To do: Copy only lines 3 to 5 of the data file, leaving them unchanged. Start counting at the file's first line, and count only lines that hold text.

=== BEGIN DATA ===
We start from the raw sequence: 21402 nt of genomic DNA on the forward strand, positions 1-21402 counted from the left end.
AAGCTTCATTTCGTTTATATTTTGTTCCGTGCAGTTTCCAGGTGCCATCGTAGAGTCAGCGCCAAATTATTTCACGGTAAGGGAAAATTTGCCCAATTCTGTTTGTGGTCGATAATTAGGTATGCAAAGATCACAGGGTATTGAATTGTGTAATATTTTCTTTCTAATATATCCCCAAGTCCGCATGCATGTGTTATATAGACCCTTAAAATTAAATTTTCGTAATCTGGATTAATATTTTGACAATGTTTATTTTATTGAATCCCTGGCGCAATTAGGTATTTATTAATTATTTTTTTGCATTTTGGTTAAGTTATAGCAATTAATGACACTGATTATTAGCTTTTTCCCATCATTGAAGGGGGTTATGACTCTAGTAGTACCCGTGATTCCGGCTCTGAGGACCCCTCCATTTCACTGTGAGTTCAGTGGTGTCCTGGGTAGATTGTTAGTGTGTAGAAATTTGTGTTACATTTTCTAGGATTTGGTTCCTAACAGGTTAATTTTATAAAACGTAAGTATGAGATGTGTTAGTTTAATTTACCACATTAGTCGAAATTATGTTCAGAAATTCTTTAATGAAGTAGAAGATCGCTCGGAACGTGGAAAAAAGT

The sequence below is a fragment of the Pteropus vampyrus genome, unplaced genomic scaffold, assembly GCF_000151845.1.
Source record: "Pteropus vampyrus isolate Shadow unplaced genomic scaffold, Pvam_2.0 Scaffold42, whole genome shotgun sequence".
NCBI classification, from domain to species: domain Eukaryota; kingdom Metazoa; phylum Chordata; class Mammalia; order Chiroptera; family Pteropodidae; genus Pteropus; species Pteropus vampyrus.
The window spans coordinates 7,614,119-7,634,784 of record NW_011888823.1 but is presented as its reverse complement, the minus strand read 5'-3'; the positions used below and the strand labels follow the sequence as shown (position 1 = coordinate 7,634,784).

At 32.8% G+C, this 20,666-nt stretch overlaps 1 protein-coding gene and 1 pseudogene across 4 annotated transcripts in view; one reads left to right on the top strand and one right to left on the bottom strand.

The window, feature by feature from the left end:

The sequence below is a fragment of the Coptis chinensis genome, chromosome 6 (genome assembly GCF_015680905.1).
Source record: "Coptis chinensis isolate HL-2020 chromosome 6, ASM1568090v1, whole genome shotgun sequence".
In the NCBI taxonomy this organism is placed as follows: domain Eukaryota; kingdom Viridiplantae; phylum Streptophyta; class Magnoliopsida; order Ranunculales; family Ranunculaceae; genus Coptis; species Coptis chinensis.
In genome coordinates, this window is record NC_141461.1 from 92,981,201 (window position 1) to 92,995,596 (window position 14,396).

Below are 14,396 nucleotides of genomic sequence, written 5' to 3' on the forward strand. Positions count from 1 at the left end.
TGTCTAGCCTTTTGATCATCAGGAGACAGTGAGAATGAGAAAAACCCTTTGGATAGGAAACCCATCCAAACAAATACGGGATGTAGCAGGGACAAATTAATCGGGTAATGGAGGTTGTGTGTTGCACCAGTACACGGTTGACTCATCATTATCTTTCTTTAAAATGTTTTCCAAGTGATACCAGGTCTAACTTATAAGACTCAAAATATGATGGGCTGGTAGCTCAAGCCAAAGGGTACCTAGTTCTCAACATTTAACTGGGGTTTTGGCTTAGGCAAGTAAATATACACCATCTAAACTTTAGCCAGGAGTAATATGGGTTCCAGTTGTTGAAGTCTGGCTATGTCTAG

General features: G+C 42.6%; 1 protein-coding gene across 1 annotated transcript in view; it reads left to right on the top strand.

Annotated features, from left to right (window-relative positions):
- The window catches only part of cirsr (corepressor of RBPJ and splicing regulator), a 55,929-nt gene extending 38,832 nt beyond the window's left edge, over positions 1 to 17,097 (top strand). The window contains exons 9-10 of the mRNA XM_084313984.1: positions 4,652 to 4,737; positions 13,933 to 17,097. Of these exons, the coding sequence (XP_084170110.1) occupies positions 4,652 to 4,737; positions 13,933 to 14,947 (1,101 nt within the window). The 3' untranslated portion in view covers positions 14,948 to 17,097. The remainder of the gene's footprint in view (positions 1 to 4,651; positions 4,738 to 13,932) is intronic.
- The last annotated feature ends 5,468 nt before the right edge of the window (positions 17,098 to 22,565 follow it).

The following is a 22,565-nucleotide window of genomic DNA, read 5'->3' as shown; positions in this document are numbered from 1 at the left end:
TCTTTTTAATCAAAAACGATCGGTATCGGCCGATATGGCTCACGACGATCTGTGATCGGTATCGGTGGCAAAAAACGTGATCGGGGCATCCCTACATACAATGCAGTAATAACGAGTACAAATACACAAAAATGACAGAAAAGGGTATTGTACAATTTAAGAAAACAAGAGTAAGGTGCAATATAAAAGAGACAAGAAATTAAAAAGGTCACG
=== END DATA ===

The sequence below is a fragment of the Pteropus vampyrus genome, unplaced genomic scaffold, assembly GCF_000151845.1.
Source record: "Pteropus vampyrus isolate Shadow unplaced genomic scaffold, Pvam_2.0 Scaffold42, whole genome shotgun sequence".
NCBI classification, from domain to species: domain Eukaryota; kingdom Metazoa; phylum Chordata; class Mammalia; order Chiroptera; family Pteropodidae; genus Pteropus; species Pteropus vampyrus.